By Nicolás Cachanosky, PhD
In August, it will be 10 years since the Federal Reserve balance sheet exploded in size. How does it look now? The two figures included in this post show the evolution of the assets and liabilities of the Federal Reserve between January 2003 and March 2018.
The assets side shows that the increase in the balance sheet has been driven by the acquisition of securities and mortgage-backed securities (MBS), as is well-known. The liabilities side shows this acquisition has been financed with deposits. Specifically, the Federal Reserve has paid interest on reserves so banks will keep excess reserves instead of increasing lending to the market. Simply put, the Fed prints $100, buys MBS from a bank, and then pays interest on reserves to the bank to get it to keep the $100 as a deposit at the Fed.
The figures also show the impacts of QE1, QE2, Operation Twist, and QE3. It can be seen that since the end of QE3, the Fed's balance sheet has been very slowly but steadily decreasing, although total assets are still 4.8 times their value in August 2008. What is more interesting, however, is how this reduction has taken place.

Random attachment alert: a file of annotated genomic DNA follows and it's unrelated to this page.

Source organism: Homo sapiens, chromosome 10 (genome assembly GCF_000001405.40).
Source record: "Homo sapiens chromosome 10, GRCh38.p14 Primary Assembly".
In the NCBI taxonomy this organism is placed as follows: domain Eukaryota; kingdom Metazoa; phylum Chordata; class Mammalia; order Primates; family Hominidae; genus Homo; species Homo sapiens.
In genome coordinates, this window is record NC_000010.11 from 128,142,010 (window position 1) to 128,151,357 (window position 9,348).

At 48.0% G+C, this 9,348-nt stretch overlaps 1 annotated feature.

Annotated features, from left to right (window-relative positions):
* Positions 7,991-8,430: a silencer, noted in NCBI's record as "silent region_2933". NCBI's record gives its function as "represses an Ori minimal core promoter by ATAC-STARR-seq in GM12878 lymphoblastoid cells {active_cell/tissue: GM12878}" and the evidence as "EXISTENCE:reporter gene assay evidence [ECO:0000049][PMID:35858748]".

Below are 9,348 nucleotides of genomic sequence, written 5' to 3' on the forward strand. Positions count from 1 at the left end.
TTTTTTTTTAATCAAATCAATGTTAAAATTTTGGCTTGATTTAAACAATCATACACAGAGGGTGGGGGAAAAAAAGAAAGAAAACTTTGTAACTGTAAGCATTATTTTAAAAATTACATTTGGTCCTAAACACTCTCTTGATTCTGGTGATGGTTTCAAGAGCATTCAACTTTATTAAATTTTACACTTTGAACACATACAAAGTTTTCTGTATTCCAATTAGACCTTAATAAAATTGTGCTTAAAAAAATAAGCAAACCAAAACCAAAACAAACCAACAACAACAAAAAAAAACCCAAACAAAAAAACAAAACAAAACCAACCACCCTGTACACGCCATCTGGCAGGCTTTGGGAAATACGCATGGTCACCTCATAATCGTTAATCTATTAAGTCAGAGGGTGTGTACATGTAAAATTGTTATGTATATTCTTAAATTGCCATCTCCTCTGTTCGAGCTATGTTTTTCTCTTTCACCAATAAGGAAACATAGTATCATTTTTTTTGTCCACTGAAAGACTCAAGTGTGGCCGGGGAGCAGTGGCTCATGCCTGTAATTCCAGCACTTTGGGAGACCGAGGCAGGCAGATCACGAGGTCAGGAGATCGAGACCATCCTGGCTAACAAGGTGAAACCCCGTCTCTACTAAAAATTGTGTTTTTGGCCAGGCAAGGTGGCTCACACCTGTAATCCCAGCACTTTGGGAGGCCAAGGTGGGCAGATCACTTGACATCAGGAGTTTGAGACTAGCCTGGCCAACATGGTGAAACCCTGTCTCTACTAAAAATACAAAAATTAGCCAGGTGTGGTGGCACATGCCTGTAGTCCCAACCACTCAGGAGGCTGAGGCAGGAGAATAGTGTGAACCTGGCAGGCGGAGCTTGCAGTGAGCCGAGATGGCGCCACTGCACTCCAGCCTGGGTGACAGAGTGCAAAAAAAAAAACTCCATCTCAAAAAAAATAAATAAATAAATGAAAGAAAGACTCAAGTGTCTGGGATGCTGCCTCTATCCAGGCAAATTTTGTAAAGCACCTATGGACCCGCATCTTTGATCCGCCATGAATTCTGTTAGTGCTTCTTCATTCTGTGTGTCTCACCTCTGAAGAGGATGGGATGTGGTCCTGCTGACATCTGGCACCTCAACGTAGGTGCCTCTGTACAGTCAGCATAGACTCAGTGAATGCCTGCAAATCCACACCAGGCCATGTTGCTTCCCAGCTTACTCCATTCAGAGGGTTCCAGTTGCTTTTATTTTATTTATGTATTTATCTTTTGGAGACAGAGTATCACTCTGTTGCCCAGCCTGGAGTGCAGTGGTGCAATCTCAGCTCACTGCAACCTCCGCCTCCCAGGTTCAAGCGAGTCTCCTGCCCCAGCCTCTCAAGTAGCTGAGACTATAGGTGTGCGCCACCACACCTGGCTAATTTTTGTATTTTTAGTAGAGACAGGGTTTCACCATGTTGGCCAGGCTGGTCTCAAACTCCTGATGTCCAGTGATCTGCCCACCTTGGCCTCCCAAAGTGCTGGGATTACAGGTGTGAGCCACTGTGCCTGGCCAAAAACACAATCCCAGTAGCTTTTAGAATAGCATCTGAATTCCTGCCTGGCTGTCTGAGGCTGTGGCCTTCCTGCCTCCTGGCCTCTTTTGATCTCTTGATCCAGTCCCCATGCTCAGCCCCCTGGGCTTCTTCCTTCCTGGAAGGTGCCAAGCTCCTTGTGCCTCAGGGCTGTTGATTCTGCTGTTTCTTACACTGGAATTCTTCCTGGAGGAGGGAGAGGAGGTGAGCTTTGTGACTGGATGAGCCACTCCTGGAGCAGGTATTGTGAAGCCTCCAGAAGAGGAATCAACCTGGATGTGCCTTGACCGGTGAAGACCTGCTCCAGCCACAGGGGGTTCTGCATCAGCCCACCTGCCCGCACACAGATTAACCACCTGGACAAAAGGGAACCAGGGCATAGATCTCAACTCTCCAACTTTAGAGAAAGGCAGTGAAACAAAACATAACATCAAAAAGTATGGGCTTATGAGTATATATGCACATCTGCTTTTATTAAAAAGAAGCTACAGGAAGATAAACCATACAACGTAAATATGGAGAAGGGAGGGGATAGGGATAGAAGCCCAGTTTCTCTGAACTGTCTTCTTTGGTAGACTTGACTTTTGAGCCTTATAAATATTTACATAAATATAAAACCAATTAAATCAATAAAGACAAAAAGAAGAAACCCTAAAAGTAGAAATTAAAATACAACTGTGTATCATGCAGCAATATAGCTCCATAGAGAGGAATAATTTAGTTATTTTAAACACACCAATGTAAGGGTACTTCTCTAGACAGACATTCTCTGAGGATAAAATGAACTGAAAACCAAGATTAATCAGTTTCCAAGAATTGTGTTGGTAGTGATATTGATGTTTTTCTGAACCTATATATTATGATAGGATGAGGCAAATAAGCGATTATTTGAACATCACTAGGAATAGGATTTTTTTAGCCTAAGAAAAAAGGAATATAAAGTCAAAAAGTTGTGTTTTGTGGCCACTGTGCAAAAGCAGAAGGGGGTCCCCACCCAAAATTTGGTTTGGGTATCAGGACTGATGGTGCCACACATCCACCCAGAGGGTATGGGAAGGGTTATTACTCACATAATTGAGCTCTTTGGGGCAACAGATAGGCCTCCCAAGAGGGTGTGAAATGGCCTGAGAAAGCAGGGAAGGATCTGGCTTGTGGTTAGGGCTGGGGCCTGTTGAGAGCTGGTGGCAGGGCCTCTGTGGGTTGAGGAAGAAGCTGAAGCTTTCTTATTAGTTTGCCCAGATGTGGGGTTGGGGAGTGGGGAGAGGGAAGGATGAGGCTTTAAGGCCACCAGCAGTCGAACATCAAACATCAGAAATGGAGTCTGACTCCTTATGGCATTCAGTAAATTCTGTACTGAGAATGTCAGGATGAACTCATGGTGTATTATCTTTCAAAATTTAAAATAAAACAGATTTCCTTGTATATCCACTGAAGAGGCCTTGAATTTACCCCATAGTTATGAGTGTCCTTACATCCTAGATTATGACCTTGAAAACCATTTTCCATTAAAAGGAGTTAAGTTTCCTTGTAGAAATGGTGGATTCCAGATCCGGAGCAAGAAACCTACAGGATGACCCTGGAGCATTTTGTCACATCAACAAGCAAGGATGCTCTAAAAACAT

Total assets have fallen $85,532 million. This represents a meager 1.9 percent reduction. It can be explained by a fall in the holding of securities. However, while the position in Treasuries and other securities has fallen, the holding of MBS has increased by $45,283 million (a 2.6 percent increase). It seems then that the Fed is still cleaning up some other financial institutions' balance sheets. MBS still represent 40 percent of all assets.
On the other side of the ledger, the fall in liabilities can be explained by a decrease of deposits at the Fed. Excess reserves started to fall in late 2015, but deposits still represent 58 percent of all liabilities.
A decade after the crisis, the size of the Fed's balance sheet remains as important an issue as it was at the end of QE3.